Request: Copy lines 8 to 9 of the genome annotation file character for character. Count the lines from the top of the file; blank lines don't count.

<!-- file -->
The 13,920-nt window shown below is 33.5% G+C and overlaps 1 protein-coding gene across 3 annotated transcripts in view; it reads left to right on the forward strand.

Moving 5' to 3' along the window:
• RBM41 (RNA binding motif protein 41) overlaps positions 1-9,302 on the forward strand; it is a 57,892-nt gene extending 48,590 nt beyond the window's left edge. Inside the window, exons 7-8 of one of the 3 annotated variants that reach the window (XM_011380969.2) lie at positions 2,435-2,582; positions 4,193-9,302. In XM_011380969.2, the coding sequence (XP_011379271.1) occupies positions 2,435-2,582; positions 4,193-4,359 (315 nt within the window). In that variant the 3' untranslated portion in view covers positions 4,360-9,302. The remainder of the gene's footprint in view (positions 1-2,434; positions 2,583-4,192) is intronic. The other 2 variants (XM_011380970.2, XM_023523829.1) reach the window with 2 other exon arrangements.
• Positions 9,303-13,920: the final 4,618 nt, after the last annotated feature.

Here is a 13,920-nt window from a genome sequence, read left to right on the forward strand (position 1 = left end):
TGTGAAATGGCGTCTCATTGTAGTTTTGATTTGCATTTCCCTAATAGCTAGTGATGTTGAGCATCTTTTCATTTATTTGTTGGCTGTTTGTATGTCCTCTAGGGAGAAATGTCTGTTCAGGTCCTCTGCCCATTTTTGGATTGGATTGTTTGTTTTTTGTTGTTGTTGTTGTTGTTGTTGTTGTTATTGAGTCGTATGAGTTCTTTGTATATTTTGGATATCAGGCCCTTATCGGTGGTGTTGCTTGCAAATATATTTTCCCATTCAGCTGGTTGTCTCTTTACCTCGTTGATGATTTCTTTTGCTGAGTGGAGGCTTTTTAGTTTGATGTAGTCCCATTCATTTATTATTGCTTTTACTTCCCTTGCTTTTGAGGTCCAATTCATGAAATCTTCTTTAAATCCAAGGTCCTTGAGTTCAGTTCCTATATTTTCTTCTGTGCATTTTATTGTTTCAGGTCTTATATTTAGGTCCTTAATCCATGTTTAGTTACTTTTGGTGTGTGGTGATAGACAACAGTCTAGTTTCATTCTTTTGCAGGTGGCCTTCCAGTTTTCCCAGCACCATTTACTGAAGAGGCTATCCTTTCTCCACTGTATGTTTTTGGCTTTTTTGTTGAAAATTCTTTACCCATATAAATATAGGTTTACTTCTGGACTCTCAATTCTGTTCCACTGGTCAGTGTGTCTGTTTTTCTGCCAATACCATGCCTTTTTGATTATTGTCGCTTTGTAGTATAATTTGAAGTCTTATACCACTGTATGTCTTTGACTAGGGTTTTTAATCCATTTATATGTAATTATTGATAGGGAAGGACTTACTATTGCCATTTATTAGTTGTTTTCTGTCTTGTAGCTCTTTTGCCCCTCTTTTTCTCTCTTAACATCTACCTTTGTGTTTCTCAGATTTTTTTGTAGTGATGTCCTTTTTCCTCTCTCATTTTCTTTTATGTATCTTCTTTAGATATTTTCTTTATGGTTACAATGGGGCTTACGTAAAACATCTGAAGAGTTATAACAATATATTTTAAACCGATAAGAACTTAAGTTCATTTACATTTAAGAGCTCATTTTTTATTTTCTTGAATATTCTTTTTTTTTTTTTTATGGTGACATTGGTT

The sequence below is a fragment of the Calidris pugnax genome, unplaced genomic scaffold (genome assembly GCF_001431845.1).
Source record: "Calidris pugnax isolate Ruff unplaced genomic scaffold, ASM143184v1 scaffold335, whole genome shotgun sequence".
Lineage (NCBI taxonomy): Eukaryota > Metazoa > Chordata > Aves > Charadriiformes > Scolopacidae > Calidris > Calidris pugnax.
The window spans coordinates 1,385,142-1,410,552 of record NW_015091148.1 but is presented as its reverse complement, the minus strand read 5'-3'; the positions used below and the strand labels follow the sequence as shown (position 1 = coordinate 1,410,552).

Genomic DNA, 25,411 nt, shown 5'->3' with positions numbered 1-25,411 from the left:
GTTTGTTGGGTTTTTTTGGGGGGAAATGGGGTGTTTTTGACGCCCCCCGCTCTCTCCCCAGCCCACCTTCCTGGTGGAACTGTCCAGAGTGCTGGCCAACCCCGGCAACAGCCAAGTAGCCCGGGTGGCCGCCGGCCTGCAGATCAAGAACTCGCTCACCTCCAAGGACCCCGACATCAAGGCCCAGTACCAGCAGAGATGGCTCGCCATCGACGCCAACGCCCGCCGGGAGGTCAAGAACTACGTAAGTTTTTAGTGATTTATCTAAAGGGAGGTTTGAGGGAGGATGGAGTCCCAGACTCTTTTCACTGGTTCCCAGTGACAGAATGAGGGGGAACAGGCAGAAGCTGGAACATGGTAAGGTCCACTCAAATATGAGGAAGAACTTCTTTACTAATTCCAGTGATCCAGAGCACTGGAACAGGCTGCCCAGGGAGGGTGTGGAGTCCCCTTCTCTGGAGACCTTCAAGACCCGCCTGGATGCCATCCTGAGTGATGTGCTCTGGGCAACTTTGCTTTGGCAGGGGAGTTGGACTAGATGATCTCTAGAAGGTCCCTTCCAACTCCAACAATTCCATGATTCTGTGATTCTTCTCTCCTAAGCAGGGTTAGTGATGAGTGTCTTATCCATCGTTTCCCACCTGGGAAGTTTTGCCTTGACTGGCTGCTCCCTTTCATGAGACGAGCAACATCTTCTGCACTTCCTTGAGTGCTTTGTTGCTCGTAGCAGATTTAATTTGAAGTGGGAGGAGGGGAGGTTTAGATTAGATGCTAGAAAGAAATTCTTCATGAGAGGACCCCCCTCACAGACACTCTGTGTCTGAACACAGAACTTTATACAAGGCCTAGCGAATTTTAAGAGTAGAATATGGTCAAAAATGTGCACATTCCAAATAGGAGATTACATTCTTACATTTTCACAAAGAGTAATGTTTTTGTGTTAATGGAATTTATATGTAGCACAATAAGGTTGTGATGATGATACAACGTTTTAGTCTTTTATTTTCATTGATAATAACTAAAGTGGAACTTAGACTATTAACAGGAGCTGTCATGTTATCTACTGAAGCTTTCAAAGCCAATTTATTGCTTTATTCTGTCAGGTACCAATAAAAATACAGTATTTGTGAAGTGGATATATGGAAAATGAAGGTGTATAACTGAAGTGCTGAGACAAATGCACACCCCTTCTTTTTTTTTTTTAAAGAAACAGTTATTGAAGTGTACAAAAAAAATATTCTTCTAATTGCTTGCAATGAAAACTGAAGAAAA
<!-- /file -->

Source record: "Calidris pugnax isolate Ruff unplaced genomic scaffold, ASM143184v1 scaffold335, whole genome shotgun sequence".
Lineage (NCBI taxonomy): Eukaryota > Metazoa > Chordata > Aves > Charadriiformes > Scolopacidae > Calidris > Calidris pugnax.